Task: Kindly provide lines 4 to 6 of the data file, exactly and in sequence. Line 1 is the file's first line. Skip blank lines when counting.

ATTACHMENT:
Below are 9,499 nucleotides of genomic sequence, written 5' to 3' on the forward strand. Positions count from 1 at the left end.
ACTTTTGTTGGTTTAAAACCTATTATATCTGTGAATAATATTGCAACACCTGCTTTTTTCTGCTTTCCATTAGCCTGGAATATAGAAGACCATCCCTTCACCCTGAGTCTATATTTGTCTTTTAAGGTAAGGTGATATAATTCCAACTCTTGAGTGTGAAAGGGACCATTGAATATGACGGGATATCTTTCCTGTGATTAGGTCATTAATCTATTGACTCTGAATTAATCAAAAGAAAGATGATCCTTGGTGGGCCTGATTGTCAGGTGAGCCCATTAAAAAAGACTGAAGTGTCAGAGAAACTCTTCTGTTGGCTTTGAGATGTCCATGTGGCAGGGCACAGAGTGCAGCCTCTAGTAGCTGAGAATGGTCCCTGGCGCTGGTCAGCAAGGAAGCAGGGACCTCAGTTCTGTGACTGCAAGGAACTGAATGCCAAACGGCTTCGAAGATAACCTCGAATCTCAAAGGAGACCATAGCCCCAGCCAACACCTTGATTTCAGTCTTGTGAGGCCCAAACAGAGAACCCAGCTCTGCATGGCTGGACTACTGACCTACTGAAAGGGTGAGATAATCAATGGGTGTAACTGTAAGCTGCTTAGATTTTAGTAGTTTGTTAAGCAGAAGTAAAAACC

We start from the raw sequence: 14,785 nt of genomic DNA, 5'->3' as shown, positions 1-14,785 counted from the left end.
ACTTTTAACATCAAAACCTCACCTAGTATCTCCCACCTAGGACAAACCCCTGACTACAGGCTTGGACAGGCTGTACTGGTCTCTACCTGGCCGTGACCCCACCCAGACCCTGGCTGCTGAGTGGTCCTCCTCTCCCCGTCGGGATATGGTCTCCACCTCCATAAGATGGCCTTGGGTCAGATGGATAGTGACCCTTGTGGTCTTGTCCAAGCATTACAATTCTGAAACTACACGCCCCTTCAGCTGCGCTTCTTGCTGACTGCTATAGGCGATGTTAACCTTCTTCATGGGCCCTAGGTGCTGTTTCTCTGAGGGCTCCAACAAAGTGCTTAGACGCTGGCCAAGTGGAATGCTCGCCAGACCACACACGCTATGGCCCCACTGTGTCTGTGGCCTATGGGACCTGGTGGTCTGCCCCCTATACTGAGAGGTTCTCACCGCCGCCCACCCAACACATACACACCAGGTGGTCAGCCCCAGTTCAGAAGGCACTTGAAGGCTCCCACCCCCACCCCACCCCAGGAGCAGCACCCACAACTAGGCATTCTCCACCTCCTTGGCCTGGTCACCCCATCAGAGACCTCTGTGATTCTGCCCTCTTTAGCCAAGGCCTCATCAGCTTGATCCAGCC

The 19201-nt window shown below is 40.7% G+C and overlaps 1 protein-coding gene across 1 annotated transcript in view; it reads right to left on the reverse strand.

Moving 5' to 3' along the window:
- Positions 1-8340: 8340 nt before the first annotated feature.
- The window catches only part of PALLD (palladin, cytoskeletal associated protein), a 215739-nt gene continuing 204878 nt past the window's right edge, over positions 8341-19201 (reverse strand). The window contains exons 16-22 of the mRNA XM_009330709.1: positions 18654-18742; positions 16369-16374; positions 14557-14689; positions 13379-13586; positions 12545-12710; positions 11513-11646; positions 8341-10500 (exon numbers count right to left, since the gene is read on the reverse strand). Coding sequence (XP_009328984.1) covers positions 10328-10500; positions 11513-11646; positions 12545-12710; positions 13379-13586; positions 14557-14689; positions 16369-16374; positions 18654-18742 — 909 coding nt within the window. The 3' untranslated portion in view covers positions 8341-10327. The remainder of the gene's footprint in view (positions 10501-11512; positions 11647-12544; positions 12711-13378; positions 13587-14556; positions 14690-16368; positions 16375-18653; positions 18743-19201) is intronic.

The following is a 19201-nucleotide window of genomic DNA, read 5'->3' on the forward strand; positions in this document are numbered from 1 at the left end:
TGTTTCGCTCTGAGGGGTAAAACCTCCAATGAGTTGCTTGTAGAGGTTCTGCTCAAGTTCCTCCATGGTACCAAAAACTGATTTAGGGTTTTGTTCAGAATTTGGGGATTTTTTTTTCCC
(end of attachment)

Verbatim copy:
ACTTTTAACATCAAAACCTCACCTAGTATCTCCCACCTAGGACAAACCCCTGACTACAGGCTTGGACAGGCTGTACTGGTCTCTACCTGGCCGTGACCCCACCCAGACCCTGGCTGCTGAGTGGTCCTCCTCTCCCCGTCGGGATATGGTCTCCACCTCCATAAGATGGCCTTGGGTCAGATGGATAGTGACCCTTGTGGTCTTGTCCAAGCATTACAATTCTGAAACTACACGCCCCTTCAGCTGCGCTTCTTGCTGACTGCTATAGGCGATGTTAACCTTCTTCATGGGCCCTAGGTGCTGTTTCTCTGAGGGCTCCAACAAAGTGCTTAGACGCTGGCCAAGTGGAATGCTCGCCAGACCACACACGCTATGGCCCCACTGTGTCTGTGGCCTATGGGACCTGGTGGTCTGCCCCCTATACTGAGAGGTTCTCACCGCCGCCCACCCAACACATACACACCAGGTGGTCAGCCCCAGTTCAGAAGGCACTTGAAGGCTCCCACCCCCACCCCACCCCAGGAGCAGCACCCACAACTAGGCATTCTCCACCTCCTTGGCCTGGTCACCCCATCAGAGACCTCTGTGATTCTGCCCTCTTTAGCCAAGGCCTCATCAGCTTGATCCAGCC

The 19201-nt window shown below is 40.7% G+C and overlaps 1 protein-coding gene across 1 annotated transcript in view; it reads right to left on the reverse strand.

Moving 5' to 3' along the window: